Finally, and critical to note, breastfeeding advocacy historically has been led by and geared toward mostly white women, which would correlate to the racial disparities among breastfeeding mothers. Fortunately, there are now multiple organizations created specifically to promote breastfeeding among and provide access to Black and African American mothers, including Black Mothers Breastfeeding Association, Reaching Our Sisters Everywhere (ROSE), the African American Breastfeeding Network and others.

How Edgepark supports mothers who choose to breastfeed
Edgepark is a trusted resource and leading supplier of breast pumps and accessories for breastfeeding mothers. We offer a wide variety of top breast pump brands at no cost through insurance to service moms’ personal lifestyle needs. A helpful resource, our detailed product guide outlines key considerations when choosing a pump; compares features like size, battery life, and suction for all top brands; and provides detailed instructions when mom is ready to order through insurance.

Edgepark contracts with more than 1,400 insurance plans and manages all of the paperwork between a mother’s insurance and her healthcare provider. This makes it easy for a mother to order a breast pump any time during pregnancy: She simply places her order with us, and we take care of everything from there. Expecting moms can easily learn what pumps are covered by their insurance by visiting our website or speaking to a member of our team.

More than ever before, we are focused on supporting mothers-to-be and new moms. We offer educational resources, including expert breastfeeding advice through our Edgepark healthinsights blog, and we’re training our customer support team to answer a broad range of breastfeeding-related questions.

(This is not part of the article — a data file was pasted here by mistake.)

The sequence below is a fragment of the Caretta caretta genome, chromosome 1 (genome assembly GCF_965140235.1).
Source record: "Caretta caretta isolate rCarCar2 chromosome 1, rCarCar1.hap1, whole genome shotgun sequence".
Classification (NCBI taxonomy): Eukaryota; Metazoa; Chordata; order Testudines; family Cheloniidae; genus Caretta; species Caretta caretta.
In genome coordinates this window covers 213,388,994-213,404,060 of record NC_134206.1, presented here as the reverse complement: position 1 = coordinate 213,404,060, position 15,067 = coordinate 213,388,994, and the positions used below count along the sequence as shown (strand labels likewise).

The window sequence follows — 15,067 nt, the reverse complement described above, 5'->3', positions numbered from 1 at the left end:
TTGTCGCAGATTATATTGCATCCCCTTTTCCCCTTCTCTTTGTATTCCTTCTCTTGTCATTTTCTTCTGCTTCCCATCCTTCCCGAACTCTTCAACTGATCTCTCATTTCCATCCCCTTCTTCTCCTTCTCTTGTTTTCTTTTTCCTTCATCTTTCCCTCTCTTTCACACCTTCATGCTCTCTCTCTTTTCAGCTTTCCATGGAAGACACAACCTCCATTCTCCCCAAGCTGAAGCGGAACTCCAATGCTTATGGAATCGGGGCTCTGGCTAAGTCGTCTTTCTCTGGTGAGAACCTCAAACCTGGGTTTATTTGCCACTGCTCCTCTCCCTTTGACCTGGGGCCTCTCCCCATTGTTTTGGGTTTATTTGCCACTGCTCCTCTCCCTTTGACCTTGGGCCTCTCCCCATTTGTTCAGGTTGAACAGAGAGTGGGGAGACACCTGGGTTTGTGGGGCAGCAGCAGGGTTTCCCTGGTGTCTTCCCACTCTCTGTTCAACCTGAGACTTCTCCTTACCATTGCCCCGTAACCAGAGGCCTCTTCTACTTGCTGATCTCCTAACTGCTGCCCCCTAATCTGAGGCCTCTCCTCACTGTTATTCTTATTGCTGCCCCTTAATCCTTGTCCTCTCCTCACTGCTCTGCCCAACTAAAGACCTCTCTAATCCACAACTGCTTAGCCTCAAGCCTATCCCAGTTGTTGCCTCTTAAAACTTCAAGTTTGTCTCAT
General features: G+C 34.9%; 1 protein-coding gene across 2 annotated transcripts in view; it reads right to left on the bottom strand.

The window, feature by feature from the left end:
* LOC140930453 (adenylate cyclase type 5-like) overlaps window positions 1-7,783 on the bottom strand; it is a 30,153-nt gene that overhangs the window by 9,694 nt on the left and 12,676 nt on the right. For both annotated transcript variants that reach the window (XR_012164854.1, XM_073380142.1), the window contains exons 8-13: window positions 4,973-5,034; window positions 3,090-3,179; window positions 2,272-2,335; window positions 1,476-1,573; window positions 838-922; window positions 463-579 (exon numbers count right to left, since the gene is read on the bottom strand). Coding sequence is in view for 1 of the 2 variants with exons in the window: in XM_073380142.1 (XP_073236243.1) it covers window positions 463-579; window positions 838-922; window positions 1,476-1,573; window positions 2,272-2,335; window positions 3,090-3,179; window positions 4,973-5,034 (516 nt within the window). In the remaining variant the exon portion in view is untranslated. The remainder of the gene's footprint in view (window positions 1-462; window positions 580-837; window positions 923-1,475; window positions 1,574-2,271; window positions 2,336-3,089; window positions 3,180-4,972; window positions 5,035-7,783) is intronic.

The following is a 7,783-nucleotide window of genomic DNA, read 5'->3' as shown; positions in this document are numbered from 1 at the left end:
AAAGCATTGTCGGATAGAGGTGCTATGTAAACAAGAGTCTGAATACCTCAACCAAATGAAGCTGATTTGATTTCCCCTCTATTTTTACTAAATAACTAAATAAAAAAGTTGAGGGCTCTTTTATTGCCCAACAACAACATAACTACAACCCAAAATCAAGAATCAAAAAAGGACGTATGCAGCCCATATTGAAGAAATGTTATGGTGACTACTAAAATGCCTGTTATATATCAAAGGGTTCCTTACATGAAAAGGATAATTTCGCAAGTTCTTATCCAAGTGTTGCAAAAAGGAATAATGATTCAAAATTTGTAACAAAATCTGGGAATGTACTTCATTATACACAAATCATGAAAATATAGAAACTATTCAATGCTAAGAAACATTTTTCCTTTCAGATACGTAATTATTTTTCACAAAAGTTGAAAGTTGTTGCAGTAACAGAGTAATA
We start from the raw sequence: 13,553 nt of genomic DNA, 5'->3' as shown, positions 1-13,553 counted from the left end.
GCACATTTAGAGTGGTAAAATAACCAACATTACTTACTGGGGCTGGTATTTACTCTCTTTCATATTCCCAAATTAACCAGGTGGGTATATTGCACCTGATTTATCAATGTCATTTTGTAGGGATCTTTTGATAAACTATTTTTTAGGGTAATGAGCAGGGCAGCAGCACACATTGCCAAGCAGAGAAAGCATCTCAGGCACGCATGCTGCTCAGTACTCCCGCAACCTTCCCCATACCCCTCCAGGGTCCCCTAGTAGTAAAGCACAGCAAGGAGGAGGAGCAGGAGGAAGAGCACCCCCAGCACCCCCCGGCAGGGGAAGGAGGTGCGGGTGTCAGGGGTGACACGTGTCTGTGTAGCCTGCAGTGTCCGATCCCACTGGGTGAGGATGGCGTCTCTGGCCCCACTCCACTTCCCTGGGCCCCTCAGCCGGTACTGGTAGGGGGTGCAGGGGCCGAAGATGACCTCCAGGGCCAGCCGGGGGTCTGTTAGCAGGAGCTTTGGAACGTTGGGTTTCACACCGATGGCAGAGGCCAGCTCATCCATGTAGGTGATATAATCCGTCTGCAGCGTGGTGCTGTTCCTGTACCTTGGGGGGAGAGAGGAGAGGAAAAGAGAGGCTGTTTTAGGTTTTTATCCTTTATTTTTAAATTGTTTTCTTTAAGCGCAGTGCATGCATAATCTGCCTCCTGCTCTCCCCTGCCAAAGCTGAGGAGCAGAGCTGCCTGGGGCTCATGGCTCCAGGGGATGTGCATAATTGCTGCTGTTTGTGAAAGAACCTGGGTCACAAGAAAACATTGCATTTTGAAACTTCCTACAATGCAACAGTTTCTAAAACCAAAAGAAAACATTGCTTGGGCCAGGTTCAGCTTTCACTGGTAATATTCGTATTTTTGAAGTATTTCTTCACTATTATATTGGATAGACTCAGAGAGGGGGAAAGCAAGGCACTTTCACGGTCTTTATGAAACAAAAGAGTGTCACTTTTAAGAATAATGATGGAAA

In short, we’re helping to give peace of mind to moms and their families before and after the birth of their babies. Breastfeeding can seem overwhelming; a lack of support during such an important time can impact whether and how long a mother chooses to breastfeed. 

Frankly, I wish I’d known about Edgepark nine years ago when I became pregnant with my son. I had little knowledge about breastfeeding at the time; I didn’t even realize that my insurance covered the cost of a breast pump. I wanted to breastfeed, but when my son was born, I found breastfeeding incredibly difficult, as many moms do. Because I didn’t have adequate support, I gave up after about eight weeks.

Many mothers struggle to reach their breastfeeding goals, as I did. In fact, 60% do not breastfeed as long as they intended to, according to the CDC. Though breastfeeding seems like a simple and natural thing to do, it certainly wasn’t for me, and it isn’t for many new mothers. It requires practice, patience, and time. Some mothers encounter lactation issues, like a delay in their milk coming in. Others may experience nipple pain or have a baby with difficulty latching.

At Edgepark, we know that breastfeeding is a deeply personal choice that requires significant time and energy. We aim to celebrate that choice and support mothers throughout their journey with all their breast pump needs and beyond. We’re proud to raise awareness, allyship and education, especially during this important time of year, for moms and families navigating the breastfeeding journey.

Christina Sauer is vice president, marketing, of Cardinal Health at-Home Solutions, a market-leading medical supplies provider serving people with chronic and serious health condition in the U.S. She joined Cardinal Health in 2008 through our EMERGE program, initially supervising warehouse distribution teams. in 2017, she joined at-Home solutions as vice president. In her current role, she oversees the marketing organization, which includes portfolio strategy and management, digital and channel marketing, sourcing, supplier relations, innovation and channel partner at-Home products teams.